March 25th, 2015
We all want to believe that we live in a just world, where everything happens for a reason. Because, to believe otherwise, it would mean that no matter how we behave, something terrible could happen to us and that idea makes us anxious.
However, unfortunately the reality is full of injustice, and we are constantly confronted with the misfortune of others. To maintain our believe that life is fair we may form truly unfair negative thoughts towards those who suffer.
This psychological phenomenon is called “blaming the victim,” and concerns the tendency to distort our explanations of others’s sorrow to make it seem that people deserve what happens to them. That’s not me you may think, but actually numerous studies have found evidence that we are sensitive to this way of thinking.
For example, in one experiment, college students evaluated another student’s character less positively if they believed she was going to suffer painful electric shocks as part of the experiment than if they believed she wasn’t going to suffer.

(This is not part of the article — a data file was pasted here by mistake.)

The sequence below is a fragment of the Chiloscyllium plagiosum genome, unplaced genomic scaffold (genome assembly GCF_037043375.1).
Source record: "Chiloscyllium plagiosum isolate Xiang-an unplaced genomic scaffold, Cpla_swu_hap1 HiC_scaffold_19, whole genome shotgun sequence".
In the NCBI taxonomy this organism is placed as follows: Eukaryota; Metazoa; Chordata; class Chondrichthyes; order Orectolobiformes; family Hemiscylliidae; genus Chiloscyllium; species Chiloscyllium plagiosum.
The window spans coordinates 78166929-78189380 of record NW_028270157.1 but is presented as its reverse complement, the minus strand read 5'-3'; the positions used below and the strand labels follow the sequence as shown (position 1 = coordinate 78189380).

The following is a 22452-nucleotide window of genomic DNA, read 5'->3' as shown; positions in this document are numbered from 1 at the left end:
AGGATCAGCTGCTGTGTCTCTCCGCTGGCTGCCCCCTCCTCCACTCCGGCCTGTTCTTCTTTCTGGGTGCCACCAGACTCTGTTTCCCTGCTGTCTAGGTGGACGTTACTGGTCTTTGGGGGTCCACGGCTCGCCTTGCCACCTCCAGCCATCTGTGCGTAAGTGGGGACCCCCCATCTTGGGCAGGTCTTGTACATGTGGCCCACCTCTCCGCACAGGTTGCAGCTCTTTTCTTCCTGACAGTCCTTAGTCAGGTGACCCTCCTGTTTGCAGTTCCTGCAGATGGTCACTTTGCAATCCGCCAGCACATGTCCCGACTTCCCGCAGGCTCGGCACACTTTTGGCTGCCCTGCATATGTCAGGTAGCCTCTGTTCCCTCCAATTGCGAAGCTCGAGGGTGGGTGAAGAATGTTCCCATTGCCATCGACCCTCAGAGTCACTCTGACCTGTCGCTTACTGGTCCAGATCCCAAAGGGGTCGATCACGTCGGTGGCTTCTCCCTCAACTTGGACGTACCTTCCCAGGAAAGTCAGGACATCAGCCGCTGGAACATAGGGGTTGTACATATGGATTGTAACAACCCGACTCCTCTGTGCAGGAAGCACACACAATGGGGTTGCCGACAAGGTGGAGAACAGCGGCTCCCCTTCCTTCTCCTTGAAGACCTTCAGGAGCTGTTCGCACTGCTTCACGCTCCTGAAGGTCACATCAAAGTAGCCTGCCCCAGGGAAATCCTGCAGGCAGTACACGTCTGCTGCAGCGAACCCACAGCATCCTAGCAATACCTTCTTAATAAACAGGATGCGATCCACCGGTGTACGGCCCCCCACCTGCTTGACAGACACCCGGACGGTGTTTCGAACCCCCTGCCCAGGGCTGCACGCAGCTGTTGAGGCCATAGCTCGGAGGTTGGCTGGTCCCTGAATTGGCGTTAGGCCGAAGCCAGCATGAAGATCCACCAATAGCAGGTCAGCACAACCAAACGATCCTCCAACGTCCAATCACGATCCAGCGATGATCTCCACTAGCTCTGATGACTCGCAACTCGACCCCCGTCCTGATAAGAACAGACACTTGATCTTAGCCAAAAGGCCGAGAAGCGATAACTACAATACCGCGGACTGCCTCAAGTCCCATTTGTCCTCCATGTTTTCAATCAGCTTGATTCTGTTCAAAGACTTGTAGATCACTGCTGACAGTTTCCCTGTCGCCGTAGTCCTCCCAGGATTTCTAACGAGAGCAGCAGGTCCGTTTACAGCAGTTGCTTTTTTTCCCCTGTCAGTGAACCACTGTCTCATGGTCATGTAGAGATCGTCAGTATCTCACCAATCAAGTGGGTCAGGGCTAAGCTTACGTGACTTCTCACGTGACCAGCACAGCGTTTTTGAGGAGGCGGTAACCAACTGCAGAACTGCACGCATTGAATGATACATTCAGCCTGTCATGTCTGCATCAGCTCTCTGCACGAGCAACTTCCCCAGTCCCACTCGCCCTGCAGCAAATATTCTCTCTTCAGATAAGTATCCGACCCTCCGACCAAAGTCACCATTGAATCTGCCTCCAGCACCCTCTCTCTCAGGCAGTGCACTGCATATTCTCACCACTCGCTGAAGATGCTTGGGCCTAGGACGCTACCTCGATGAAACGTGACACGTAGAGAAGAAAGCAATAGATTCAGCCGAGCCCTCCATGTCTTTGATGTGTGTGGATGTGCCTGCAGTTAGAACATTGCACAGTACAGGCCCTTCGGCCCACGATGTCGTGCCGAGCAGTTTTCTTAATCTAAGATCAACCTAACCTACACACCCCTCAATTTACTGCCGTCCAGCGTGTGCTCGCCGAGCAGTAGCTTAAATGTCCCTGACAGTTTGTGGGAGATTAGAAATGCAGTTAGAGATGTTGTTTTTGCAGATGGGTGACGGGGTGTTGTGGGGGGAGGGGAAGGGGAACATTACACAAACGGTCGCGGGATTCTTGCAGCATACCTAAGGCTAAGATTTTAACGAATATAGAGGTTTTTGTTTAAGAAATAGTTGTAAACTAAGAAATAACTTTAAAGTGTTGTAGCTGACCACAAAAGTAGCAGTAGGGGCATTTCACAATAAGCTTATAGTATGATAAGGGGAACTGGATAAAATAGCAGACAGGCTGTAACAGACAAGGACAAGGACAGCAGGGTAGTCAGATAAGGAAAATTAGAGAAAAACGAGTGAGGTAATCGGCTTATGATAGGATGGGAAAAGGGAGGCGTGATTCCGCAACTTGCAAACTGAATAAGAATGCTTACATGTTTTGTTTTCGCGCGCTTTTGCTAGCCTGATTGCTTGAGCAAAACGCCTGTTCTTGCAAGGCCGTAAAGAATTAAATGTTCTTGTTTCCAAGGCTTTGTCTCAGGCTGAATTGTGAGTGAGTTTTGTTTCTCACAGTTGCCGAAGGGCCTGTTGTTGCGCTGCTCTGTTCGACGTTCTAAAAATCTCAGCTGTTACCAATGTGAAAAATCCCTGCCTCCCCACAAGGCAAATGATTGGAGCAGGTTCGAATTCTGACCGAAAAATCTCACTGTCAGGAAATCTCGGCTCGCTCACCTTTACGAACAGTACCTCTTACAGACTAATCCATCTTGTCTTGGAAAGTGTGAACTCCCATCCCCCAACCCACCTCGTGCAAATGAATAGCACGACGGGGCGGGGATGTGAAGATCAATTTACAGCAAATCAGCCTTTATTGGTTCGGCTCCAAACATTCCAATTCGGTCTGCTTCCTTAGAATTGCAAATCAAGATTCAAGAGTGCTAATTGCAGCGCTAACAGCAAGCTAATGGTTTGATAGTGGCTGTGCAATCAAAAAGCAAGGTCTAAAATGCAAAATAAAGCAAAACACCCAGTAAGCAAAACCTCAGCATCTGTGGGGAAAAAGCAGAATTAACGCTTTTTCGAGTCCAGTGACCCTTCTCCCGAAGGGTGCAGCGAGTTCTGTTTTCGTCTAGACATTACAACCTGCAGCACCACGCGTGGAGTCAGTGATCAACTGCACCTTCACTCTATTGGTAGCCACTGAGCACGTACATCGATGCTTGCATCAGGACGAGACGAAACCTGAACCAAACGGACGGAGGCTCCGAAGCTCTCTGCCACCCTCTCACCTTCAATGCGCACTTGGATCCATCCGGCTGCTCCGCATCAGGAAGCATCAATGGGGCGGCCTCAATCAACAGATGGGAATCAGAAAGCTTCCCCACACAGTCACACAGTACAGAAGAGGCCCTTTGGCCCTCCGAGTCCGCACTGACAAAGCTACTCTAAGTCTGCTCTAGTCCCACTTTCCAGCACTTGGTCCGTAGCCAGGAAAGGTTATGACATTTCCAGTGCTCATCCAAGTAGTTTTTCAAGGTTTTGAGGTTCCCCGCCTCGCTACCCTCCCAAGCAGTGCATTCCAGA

Furthermore, studies have demonstrated that victims of rape, robbery, terrorism, accidents, illnesses, poverty and social injustice often suffer twice. Once from the tragedy itself and again from the blame they receive from others. People may believe the victims must have done something to bring the misery on or that they failed to do something to prevent it from happening.
Due to the “blaming the victim” effect, some people still believe that if millions of Jews have been killed in the Holocaust they must, for some reason, have deserved it. Or they assume that if gay people suffer from discrimination and AIDS, homosexuality must be evil. But let’s face reality: people often suffer for no reason. Be aware of this bias, and how it can influence your perception of fairness.
Lerner MJ, & Simmons CH (1966). Observer’s reaction to the “innocent victim”: compassion or rejection? Journal of personality and social psychology, 4 (2), 203-10 PMID: 5969146
Lerner, M., & Miller, D. (1978). Just world research and the attribution process: Looking back and ahead. Psychological Bulletin, 85 (5), 1030-1051 DOI: 10.1037//0033-2909.85.5.1030